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Tonsillitis

The tonsils are oval-shaped pieces of tissue situated at the back of the throat. They function as filters for what we eat or inhale and provide protection against infection. Tonsillitis occurs when the tonsils become inflamed due to viral or bacterial infection.

Tonsillitis Symptoms

Tonsillitis is most often seen in young children and teenagers. This is most likely because the immune function of the tonsils declines after puberty. Typical symptoms of tonsillitis include:

  • Tonsils that are red or swollen
  • Visible white or yellow spots on the tonsils
  • A low-grade fever
  • A sore throat and difficult or painful swallowing
  • Tender or enlarged lymph nodes in the neck
  • A stiff neck

A young child who is unable to verbalize symptoms may become irritable and fussy, refuse to eat, and may drool due to the pain associated with swallowing. Most cases of tonsillitis are mild and easily treated; however, in rare instances, the inflammation of the tonsils can cause difficulty breathing. It is also possible for the infection to spread into surrounding tissue or to develop into a pus pocket, or abscess, behind the tonsils.

Diagnosing Tonsillitis

Most cases of tonsillitis are diagnosed through a simple physical exam. The doctor will exam the ears, nose, and throat to check for signs of infection. The doctor will also gently palpate the neck to check for enlarged lymph nodes. The doctor will also check for an enlarged spleen. This could indicate mononucleosis, which can also cause inflamed tonsils.

Most doctors will also perform a throat swab to obtain a sample of the secretions. This will determine if the infection is caused by streptococcal bacteria or a virus. In some cases, a streptococcal infection may also be identified by the presence of fever and a red skin rash called scarletina.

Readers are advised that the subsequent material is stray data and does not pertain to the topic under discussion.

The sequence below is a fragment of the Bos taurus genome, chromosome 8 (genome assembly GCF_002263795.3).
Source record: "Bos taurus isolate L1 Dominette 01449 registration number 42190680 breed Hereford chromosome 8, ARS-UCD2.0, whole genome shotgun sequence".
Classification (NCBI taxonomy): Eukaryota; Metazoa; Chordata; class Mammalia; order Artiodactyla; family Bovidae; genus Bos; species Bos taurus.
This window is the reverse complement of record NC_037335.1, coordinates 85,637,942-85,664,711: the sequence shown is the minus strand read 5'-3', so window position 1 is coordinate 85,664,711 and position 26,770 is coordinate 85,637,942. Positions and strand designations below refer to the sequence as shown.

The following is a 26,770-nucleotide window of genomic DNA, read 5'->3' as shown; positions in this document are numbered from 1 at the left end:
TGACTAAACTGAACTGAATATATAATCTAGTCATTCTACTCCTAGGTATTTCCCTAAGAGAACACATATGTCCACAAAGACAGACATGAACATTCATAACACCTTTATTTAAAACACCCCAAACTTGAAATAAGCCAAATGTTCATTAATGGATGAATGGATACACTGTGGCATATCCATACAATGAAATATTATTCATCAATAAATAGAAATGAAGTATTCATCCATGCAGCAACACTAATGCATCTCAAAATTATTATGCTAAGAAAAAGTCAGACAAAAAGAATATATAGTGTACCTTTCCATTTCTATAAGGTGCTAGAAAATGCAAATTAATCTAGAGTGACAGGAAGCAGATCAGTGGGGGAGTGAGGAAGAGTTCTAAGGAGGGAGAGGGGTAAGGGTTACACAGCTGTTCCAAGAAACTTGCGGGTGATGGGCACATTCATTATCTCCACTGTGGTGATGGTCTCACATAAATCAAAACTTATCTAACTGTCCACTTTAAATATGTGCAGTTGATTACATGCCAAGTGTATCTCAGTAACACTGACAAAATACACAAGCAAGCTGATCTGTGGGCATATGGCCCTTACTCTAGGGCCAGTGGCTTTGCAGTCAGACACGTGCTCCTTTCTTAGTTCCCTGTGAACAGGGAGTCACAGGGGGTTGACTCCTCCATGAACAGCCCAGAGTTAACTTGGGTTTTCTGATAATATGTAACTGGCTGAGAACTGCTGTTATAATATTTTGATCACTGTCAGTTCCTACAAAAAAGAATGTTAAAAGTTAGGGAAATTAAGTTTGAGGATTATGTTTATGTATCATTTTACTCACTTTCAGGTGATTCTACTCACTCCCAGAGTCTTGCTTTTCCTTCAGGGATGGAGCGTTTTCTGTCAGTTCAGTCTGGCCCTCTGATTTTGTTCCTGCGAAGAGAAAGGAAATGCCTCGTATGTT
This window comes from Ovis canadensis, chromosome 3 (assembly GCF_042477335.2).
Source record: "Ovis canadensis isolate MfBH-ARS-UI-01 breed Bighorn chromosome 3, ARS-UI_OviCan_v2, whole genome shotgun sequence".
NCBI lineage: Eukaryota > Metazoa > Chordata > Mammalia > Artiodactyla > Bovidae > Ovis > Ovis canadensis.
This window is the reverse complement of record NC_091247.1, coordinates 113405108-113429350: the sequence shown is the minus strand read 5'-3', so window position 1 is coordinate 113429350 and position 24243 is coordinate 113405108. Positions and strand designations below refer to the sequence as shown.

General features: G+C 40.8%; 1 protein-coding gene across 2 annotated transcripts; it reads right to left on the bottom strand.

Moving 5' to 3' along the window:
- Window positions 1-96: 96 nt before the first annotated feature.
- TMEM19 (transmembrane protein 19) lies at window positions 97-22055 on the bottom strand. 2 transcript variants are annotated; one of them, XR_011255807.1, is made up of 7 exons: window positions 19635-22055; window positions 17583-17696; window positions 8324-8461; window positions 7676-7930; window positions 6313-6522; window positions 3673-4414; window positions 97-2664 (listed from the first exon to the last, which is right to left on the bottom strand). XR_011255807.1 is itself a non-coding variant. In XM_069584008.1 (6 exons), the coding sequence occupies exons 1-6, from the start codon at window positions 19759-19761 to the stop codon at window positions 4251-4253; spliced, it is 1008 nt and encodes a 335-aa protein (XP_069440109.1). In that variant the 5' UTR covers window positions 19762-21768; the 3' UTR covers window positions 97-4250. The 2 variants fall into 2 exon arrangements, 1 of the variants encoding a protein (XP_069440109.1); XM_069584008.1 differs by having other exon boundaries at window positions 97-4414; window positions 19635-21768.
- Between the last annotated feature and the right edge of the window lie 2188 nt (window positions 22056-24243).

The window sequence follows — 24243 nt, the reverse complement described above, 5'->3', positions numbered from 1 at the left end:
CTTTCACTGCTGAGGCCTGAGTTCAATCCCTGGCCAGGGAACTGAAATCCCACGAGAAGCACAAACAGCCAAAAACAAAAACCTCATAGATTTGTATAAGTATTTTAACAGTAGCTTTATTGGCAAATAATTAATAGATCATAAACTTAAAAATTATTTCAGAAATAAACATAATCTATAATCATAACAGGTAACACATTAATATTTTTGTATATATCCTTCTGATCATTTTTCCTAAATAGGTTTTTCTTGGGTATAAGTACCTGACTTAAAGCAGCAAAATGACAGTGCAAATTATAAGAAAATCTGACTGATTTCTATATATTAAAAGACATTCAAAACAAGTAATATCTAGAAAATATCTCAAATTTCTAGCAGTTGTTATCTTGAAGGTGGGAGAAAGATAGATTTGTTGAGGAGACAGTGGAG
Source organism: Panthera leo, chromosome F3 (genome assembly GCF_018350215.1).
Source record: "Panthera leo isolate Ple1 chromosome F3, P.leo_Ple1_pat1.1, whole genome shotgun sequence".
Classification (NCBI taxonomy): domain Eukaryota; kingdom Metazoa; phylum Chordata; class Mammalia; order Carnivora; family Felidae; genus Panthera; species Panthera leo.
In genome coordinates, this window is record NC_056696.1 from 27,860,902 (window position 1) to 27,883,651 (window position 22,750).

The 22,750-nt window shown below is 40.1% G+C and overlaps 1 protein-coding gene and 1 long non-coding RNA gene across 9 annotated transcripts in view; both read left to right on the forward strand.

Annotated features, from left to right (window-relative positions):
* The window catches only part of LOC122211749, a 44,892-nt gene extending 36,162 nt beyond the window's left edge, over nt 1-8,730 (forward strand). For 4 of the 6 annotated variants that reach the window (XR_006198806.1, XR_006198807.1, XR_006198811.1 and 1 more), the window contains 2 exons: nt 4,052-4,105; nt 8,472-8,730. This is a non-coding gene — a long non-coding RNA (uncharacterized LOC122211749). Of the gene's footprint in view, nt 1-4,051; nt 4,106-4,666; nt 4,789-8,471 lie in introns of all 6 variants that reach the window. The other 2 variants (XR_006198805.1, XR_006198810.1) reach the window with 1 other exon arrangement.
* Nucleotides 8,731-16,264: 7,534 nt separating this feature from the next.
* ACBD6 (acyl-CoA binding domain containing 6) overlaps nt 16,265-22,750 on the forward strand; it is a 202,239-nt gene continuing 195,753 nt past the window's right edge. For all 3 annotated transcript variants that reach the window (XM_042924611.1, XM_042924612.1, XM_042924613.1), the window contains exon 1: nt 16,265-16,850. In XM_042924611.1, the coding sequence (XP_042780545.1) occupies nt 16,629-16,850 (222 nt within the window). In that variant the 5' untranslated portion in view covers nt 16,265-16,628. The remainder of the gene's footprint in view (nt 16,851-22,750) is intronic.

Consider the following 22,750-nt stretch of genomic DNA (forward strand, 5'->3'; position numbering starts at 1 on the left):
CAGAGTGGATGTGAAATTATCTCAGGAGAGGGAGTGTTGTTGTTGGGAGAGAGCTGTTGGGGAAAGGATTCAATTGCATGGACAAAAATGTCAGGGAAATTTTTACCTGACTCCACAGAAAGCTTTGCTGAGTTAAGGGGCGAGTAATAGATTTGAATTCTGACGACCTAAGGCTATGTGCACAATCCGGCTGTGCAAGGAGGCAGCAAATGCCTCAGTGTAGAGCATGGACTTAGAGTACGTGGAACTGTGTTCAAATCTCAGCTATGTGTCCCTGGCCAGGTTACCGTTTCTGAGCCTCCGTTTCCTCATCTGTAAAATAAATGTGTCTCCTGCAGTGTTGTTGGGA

Treatments and At-Home Therapies

Tonsillitis caused by bacterial infections can be treated with antibiotics. It is important to take the full course of antibiotics even if you start to feel better. Not completing the course of antibiotics can cause the infection to worsen or even spread to other parts of the body.

If the infection is viral, the only course of action is to manage the symptoms, which should resolve in a week to 10 days. The following can promote a faster recovery and make you feel more comfortable:

  • Get plenty of rest
  • Drink warm liquids and eat cool foods, such as popsicles, to soothe the throat
  • Use a humidifier to eliminate dry air
  • Use non-aspirin pain relievers to treat fever and pain
  • Gargle with salt water

Surgery for Recurrent Tonsillitis

Your doctor may recommend a tonsillectomy if you have chronic or recurrent tonsillitis. Tonsillitis is considered frequent if:

  • You have more than seven episodes in a year
  • You had more than three episodes in each of the last three years
  • You had more than four or five episodes in each of the past two years

A tonsillectomy may also be indicated if the condition is causing complications, such as difficulty breathing or swallowing. A tonsillectomy is normally an outpatient procedure with recovery taking one to two weeks.